One of my first memories is of my father holding a bottle of pills in his hand, angrily sobbing, and ranting about how the world would be better without him. I was probably around seven years old then and my memory, as vivid and tangible today as it was in that moment, is of determination rather than fear or panic. I had done this before.
My grandmother told me my father would fall into deep and sometimes violent periods of depression as far back as a child, and often use suicide as an emotional weapon. She had grown to shake her head and simply walk away.
It took me far longer to understand or appreciate why. My memory ends with cleaning up the pills on the floor that he threw against the wall before collapsing into bed crying softly. I felt helpless, but also a strong sense of responsibility. I believed my job was to save him. I never really let go of that mission, until the day I had to.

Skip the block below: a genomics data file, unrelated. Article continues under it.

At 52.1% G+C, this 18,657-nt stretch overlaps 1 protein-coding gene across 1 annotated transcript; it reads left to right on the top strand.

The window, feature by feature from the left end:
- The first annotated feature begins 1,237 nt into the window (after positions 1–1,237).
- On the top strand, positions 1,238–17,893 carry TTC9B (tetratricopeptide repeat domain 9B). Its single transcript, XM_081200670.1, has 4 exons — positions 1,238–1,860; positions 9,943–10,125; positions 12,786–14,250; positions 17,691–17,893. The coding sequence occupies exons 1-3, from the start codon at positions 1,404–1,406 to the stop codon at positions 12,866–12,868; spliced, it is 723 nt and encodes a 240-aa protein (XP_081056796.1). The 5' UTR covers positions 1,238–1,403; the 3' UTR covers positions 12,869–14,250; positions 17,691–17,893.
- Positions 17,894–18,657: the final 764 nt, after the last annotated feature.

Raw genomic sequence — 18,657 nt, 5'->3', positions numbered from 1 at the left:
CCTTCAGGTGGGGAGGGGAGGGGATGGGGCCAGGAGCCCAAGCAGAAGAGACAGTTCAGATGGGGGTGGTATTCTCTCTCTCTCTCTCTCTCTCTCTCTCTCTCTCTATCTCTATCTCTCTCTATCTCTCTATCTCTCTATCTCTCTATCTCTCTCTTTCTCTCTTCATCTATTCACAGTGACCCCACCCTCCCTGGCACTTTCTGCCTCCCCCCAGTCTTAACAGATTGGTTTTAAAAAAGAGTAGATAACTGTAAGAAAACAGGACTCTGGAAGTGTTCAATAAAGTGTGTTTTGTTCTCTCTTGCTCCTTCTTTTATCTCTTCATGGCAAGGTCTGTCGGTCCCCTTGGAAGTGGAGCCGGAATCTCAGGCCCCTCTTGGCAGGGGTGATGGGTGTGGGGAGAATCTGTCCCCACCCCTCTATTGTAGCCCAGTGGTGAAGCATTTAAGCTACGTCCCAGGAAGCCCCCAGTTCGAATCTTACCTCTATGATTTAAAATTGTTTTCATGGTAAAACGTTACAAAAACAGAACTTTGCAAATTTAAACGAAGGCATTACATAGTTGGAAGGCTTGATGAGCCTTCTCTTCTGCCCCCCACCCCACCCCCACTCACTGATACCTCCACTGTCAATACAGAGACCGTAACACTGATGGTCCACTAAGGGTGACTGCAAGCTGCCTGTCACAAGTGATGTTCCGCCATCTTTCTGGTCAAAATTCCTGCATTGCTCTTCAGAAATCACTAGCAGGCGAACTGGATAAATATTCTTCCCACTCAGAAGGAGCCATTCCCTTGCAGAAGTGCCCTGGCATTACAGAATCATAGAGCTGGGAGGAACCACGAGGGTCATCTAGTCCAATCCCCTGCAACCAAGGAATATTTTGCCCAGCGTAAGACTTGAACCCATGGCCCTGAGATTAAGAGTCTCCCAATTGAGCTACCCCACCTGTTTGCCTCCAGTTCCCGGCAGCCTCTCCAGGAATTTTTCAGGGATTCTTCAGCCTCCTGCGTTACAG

I knew what he felt later, as I found myself in a similar place with a similar view of my own future. But my experience was a little different. I thought my life was over when I tested positive for HIV. I was in my mid-20s, in college, and completely on my own. I had a bright outlook on my future, dreaming of becoming a published author and political writer.
But the moment I walked out of the clinic holding that packet of information about my new illness, all of that changed. I sat in my car staring out at a future that looked very near and very frightening. I shared it all with my friends, but I still felt extraordinarily alone. In 2008, many doctors still described HIV as a terminal illness.
This Was a Severe Struggle for Me for Years